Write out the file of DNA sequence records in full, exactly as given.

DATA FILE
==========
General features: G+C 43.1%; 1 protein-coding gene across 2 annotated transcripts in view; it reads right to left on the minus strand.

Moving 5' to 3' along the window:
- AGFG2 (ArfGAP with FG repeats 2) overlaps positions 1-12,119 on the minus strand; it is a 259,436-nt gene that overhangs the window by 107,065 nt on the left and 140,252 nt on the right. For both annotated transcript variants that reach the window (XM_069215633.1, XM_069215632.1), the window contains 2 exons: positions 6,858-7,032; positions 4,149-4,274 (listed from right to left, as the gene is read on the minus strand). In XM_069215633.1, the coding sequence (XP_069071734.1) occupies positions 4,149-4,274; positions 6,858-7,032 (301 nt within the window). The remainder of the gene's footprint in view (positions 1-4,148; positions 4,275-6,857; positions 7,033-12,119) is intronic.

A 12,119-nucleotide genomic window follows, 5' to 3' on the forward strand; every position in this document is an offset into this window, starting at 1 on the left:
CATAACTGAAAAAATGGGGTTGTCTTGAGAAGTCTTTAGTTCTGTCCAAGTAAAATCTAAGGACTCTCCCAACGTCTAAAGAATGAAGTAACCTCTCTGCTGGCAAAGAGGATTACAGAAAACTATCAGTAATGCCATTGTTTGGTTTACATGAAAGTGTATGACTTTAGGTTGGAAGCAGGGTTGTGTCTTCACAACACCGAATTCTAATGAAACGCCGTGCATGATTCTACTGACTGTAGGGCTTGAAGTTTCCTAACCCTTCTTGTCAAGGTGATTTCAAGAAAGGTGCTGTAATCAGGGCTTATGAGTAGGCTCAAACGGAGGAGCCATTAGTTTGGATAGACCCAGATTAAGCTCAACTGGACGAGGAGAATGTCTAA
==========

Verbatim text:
General features: G+C 43.1%; 1 protein-coding gene across 2 annotated transcripts in view; it reads right to left on the minus strand.

Moving 5' to 3' along the window:
- AGFG2 (ArfGAP with FG repeats 2) overlaps positions 1-12,119 on the minus strand; it is a 259,436-nt gene that overhangs the window by 107,065 nt on the left and 140,252 nt on the right. For both annotated transcript variants that reach the window (XM_069215633.1, XM_069215632.1), the window contains 2 exons: positions 6,858-7,032; positions 4,149-4,274 (listed from right to left, as the gene is read on the minus strand). In XM_069215633.1, the coding sequence (XP_069071734.1) occupies positions 4,149-4,274; positions 6,858-7,032 (301 nt within the window). The remainder of the gene's footprint in view (positions 1-4,148; positions 4,275-6,857; positions 7,033-12,119) is intronic.

A 12,119-nucleotide genomic window follows, 5' to 3' on the forward strand; every position in this document is an offset into this window, starting at 1 on the left:
CATAACTGAAAAAATGGGGTTGTCTTGAGAAGTCTTTAGTTCTGTCCAAGTAAAATCTAAGGACTCTCCCAACGTCTAAAGAATGAAGTAACCTCTCTGCTGGCAAAGAGGATTACAGAAAACTATCAGTAATGCCATTGTTTGGTTTACATGAAAGTGTATGACTTTAGGTTGGAAGCAGGGTTGTGTCTTCACAACACCGAATTCTAATGAAACGCCGTGCATGATTCTACTGACTGTAGGGCTTGAAGTTTCCTAACCCTTCTTGTCAAGGTGATTTCAAGAAAGGTGCTGTAATCAGGGCTTATGAGTAGGCTCAAACGGAGGAGCCATTAGTTTGGATAGACCCAGATTAAGCTCAACTGGACGAGGAGAATGTCTAA